where N denotes the size of the population. The growth rate, pN, is defined as the difference between the birth and the death rates of the population:

Suppose that birth and death rates are constant, that is, that they do not vary with the size of the population. Then the model in (5.1) implies exponential growth. But such growth processes are not realistic in finite environments, as Malthus insisted. The growth model can be made more realistic by assuming that birth and death rates vary with density (the size of the population). Lotka and Volterra assumed that the birth rate falls approxi- mately linearly with the size of the population:

and that the death rate increases approximately linearly with population size (assuming that the resources available are finite):

Substituting the last two equations into the growth model (5.1) gives (5.2)

with π1a0 b0 > 0 and π2 = a1 + b1 > 0. This is the model of logistic population growth. It holds that the population grows almost exponentially at low values of N, but that competition for fixed resources eventually drives the growth rate toward zero.

Note that (5.2) and the restrictions on the signs of coefficients imply a steady state for the population. Setting equation (5.2) equal to zero shows steady states at N = 0 and N = π12. The non-zero steady state of the population is usually called the carrying capacity of the environment for the population in question. It has traditionally been denoted by K in bioecology.

The logistic model of population growth can be expressed in terms of the carrying capa city:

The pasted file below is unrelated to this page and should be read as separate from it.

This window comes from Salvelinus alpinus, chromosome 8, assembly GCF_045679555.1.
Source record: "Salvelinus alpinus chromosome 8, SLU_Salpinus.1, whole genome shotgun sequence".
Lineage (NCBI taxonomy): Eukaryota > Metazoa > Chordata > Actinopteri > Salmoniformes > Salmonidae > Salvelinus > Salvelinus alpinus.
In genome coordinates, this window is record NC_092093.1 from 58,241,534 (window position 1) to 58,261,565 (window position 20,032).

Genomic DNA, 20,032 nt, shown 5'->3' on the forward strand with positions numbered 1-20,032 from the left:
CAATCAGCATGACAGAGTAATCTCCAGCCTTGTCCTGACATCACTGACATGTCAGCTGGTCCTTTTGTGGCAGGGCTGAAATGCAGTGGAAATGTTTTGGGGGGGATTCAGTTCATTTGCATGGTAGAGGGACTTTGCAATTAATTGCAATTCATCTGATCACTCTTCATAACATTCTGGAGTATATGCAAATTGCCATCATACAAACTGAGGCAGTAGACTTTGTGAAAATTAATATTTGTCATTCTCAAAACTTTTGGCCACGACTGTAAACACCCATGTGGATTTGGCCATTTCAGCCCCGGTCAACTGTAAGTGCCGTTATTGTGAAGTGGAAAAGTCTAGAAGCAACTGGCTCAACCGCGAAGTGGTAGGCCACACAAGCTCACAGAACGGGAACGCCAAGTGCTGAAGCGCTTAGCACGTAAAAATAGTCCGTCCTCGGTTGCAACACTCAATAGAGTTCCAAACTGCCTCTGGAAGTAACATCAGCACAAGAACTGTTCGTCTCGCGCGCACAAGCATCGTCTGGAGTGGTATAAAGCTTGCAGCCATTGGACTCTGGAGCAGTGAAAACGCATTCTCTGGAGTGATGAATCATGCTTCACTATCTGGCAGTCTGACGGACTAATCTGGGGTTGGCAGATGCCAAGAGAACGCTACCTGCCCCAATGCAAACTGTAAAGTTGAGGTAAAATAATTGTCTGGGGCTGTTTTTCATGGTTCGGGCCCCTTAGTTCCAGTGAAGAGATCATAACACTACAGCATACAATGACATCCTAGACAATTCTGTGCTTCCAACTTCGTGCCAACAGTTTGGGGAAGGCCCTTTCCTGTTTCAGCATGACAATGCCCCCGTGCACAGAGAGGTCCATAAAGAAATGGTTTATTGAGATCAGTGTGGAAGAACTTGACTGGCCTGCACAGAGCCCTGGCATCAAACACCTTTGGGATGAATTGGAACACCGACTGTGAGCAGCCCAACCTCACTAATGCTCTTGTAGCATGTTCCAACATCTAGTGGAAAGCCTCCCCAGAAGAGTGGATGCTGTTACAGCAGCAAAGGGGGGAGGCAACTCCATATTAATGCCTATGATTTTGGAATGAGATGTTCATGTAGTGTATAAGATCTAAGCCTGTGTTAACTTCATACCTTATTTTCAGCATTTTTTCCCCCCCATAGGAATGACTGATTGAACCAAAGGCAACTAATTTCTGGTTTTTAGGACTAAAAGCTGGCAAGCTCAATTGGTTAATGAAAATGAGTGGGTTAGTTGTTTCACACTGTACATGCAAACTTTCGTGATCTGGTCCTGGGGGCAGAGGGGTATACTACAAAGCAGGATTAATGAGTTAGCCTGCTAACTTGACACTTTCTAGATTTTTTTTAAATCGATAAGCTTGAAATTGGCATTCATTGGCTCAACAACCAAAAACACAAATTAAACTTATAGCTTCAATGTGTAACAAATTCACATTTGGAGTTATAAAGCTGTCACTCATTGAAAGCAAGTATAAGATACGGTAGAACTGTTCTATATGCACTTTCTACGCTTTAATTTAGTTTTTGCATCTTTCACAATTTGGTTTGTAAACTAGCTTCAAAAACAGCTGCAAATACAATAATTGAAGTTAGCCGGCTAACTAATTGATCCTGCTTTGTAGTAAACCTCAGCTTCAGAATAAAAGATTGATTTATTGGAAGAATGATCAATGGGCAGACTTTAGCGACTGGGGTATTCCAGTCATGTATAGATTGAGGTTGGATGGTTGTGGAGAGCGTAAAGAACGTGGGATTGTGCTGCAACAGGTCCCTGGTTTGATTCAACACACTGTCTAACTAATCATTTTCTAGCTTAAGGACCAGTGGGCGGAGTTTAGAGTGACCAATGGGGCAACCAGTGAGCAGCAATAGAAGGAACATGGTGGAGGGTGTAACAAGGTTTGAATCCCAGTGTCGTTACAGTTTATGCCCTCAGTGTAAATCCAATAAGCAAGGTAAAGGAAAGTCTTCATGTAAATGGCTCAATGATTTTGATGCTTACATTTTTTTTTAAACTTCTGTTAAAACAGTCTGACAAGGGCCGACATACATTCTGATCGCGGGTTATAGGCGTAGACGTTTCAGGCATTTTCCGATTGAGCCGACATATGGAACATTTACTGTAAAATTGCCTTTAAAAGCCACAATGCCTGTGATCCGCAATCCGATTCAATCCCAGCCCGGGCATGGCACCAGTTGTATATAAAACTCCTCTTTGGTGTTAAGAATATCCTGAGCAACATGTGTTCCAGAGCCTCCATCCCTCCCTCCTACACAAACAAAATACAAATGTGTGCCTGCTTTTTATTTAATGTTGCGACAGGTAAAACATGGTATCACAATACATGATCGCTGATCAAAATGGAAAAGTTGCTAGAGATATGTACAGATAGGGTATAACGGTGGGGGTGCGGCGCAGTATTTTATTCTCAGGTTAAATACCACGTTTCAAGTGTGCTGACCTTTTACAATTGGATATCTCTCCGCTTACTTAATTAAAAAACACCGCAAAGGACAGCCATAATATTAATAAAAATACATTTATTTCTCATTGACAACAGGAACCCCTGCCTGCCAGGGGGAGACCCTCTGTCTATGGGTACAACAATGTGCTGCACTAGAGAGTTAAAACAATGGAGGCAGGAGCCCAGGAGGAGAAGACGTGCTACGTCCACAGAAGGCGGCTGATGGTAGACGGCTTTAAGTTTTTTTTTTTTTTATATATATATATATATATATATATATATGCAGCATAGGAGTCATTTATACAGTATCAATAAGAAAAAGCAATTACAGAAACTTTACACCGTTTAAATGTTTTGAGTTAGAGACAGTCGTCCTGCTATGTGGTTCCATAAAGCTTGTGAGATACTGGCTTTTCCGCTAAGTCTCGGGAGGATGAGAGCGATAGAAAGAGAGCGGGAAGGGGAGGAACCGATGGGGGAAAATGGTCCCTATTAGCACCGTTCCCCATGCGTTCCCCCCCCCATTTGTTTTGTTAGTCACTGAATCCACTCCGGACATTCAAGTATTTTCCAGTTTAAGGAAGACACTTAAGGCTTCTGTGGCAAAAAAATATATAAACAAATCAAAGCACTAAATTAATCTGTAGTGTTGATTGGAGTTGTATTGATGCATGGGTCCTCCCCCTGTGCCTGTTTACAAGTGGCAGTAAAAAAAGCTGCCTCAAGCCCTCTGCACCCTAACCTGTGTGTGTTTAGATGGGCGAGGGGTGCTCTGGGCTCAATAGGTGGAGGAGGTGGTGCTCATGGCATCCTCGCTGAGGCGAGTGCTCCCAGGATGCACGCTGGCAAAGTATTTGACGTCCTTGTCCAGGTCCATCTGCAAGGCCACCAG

The coefficient r = a0 – b0 is called the intrinsic growth rate. It tells the speed with which the population grows in the absence of resource constraints. That is, when the population size is small compared to the carrying capacity, the growth rate essentially equals r. When the population size equals the carrying capacity, the growth rate is zero. If population size exceeds the carrying capacity (perhaps because some shock has reduced the carrying capacity), the growth rate is negative.

The parameterization in equation (5.3) provides a substantively appealing way to introduce competition. Two populations compete if the size of each population lowers the carrying capacity for the other. The Lotka- Volterra (LV) model of competitive interactions, which plays a prominent role in much contemporary population bioecology, assumes that the effect of the density of the competitor on the realized carrying capacity is linear. In the case of two comp eting populations, the model is

Comparing (5.4a) and (5.4b) with (5.3) shows that the presence of the competitor reduces the carrying capacity for the first population from K1 to K1 – a12N2. The so-called competition coefficients, a12 and a21, tell how the carrying capacity for each population declines with the density of the competitor. This model decomposes the growth rate for each population into the effects of three components: (1) ri , the intrinsic properties of the form that affect its speed of growth in the absence of resource limitations and competition; (2) Ki limits on growth that reflect generalized conditions of resource availability; and (3) aij, competition with specific populations (where the coefficient indicating the effect of intrapopulation competition, aii, has been scaled to unity).

Even though the LV model builds on simple notions of density-dependence in birth and death rates and of the effects of competitive interactions, the system of equations in (5.4) does not have a known solution. Therefore, analysis of questions of coexistence of competing populations, that is, whether models like (5.3) have stable steady states with non-zero sizes of both populations, relies on study of the qualitative behavior of the system of differential equations (see, for example, Wilson and Bossert 1971). The general result is that coexistence requires that the effects of density on mortality rates within populations must be stronger than the competitive effects between populations.